A kinder, gentler cartel

June 3, 2016 08:11 AM

The Organization of the Petroleum Exporting Countries (OPEC) was close to an agreement but failed to get it done. Still, the cartel did elect a new OPEC president and laid the groundwork for a potential emergency meeting in the future. The change in tone at this OPEC meeting seems to suggest that in the future OPEC may find a way to work together. The Saudi Energy Minister Khalid al-Falih said that Saudi Arabia “will be very gentle in our approach and make sure we don't shock the market in any way.” Those words along with supportive U.S. production data helped bring back crude oil after some initial disappointment that raised hopes of a new quota or production ceiling went off without a hitch.

It was clear that the Saudi’s wanted to mend fences. The failed Doha accord was a diplomatic disaster. The Saudi’s wanted to come back and seem reasonable, which is something that I thought had to happen. Unless Saudi Arabia was ready to go it alone due to the fissure and lack of trust they created by pulling out of the Doha accord.

Bloomberg News reported that I was the “lone voice calling OPEC deal to cap supply almost proved right.” Bloomberg wrote that OPEC came close to setting a production ceiling at its Thursday meeting, something only one of 27 analysts surveyed by Bloomberg predicted. 

They came very close to an agreement and left the door open to an emergency meeting and the group would agree to a cap in the survey conducted last month. There could be an agreement in the near future. Saudi Arabia floated the idea of restoring a production ceiling for the group in Vienna this week, something cash-strapped members have been calling for. The move to build unity was met with resistance from Iran. Iranian Oil Minister Bijan Namdar Zanganeh said he would only support individual country quotas, which would be difficult to agree to in a single meeting. The nation has rejected any cap on output as it restores volumes following the removal of sanctions in January. Its refusal to participate in a production freeze proposed earlier this year prompted Saudi Arabia to block a deal between OPEC and Russia at an April summit in Doha.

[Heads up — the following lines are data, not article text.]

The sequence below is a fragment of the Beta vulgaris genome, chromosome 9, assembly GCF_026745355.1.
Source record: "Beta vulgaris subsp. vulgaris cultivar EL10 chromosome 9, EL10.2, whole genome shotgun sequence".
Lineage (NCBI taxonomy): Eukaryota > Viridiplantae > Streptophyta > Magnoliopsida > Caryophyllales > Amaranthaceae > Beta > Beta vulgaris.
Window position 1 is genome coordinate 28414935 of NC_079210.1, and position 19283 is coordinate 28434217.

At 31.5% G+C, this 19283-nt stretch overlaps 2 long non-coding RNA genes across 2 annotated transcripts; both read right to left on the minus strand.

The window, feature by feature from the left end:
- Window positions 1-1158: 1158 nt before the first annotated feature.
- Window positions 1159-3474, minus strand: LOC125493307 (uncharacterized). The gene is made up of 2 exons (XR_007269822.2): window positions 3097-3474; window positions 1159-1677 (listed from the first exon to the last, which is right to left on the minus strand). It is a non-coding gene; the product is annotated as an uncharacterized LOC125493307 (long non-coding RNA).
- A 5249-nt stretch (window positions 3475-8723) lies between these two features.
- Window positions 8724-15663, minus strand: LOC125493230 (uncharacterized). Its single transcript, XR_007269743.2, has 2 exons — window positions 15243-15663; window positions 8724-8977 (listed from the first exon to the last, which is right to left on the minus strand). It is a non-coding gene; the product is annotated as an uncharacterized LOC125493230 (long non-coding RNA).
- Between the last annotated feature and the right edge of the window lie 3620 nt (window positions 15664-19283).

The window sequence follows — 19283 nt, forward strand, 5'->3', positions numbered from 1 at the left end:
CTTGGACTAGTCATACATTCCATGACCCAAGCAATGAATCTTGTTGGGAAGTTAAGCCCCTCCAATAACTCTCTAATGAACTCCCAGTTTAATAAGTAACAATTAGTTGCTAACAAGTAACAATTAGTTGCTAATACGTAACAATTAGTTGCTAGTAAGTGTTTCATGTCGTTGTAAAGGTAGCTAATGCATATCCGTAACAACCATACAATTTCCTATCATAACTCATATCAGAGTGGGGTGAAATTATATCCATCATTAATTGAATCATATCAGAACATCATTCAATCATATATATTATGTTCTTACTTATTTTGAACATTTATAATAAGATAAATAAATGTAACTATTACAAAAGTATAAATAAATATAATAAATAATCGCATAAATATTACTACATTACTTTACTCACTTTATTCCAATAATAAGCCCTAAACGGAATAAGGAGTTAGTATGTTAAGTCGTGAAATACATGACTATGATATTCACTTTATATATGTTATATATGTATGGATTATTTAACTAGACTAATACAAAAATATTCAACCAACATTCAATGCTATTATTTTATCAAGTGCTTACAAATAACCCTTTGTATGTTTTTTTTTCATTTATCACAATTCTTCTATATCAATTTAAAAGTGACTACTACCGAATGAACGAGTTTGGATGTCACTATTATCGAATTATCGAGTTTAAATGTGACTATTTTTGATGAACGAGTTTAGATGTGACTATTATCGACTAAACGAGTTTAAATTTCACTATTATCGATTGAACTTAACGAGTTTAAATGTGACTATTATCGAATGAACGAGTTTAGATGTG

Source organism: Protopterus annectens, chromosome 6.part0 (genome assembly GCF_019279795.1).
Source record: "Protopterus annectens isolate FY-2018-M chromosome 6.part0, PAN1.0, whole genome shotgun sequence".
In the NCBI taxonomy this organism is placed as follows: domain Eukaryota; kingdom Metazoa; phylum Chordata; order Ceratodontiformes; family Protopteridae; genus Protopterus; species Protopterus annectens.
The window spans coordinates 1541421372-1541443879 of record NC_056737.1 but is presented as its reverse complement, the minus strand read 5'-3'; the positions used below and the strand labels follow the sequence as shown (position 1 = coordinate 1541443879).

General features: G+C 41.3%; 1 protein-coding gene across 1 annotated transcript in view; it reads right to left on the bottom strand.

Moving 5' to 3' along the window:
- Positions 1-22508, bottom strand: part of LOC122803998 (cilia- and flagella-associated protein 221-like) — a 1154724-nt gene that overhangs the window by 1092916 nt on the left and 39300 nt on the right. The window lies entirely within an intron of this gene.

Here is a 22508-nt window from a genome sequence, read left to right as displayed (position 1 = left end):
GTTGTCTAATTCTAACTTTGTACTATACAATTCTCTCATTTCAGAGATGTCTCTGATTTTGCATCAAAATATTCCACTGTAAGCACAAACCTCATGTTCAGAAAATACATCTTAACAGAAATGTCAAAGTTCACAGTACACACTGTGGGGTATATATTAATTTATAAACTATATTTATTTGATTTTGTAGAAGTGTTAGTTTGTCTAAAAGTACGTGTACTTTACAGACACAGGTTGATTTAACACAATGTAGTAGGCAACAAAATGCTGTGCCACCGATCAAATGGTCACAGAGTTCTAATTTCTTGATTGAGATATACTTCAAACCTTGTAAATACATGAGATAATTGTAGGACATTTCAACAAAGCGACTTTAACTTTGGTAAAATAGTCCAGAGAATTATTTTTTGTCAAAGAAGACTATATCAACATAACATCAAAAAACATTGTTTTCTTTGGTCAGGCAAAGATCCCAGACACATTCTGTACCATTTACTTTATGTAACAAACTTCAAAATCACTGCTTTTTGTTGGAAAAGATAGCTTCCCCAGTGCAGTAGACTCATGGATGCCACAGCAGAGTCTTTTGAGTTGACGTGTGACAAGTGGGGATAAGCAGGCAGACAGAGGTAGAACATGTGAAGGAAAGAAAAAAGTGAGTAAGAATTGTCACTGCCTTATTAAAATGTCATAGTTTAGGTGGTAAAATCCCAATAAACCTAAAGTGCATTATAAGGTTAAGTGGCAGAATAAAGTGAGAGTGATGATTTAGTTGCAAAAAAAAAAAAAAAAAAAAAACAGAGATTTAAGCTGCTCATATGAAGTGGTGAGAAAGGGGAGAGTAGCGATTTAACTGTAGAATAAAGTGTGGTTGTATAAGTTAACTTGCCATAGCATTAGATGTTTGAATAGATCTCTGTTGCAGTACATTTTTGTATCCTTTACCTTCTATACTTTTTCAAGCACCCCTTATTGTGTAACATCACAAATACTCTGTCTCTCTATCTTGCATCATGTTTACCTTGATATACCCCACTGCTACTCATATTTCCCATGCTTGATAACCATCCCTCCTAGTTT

I thought there would be an agreement because of what happened in Doha. The Saudis ruffled a lot of feathers and hurt their credibility when they walked away from that agreement. It would have been bad enough if it had just been OPEC producers but this included non-OPEC Russia.

OPEC needs more time to come up with an output cap, outgoing Secretary-General Abdalla El-Badri said after the meeting, adding that it’s hard to find a target when Iranian production is rising and significant Libyan volumes are halted. The Saudis came back and tried. This time it’s the Iranians who are responsible.

Crude oil prices also found support not only from this new fuzzier and warmer cartel but froma the fact that U.S. oil output continues continues to fall hitting the lowest level since September 2014 and falling for 18 consecutive weeks 8,735 million barrels a day. This trend of falling U.S. oil production should continue and we should see more pain in the Baker Hughes rig count this afternoon. We will also look to the jobs report because how that impacts the movement in the dollar and the risk appetite could influence prices. Yet, I still feel that prices are consolidating for another leg higher. We might already be higher if oil did not fear the upcoming Fed meeting and the Brexit cote. We are looking for a breakout run to $60 per barrel maybe higher if some of the Fed and Brexit fears are relived.

Natural gas did well again. The IEA reported that natural gas injected into storage came in at+82 Bcf At 2907 Bcf. With U.S. production peaking and demand at a record this market is a bullish accident waiting to happen. Look to continue to buy calls. We are already starting to move!

About the Author

Phil Flynn is a senior energy analyst at The PRICE Futures Group and a Fox Business Network contributor. Phil is one of the world's leading market analysts, providing individual investors, professional traders, and institutions with up-to-the-minute investment and risk management insight into global petroleum, gasoline, and energy markets.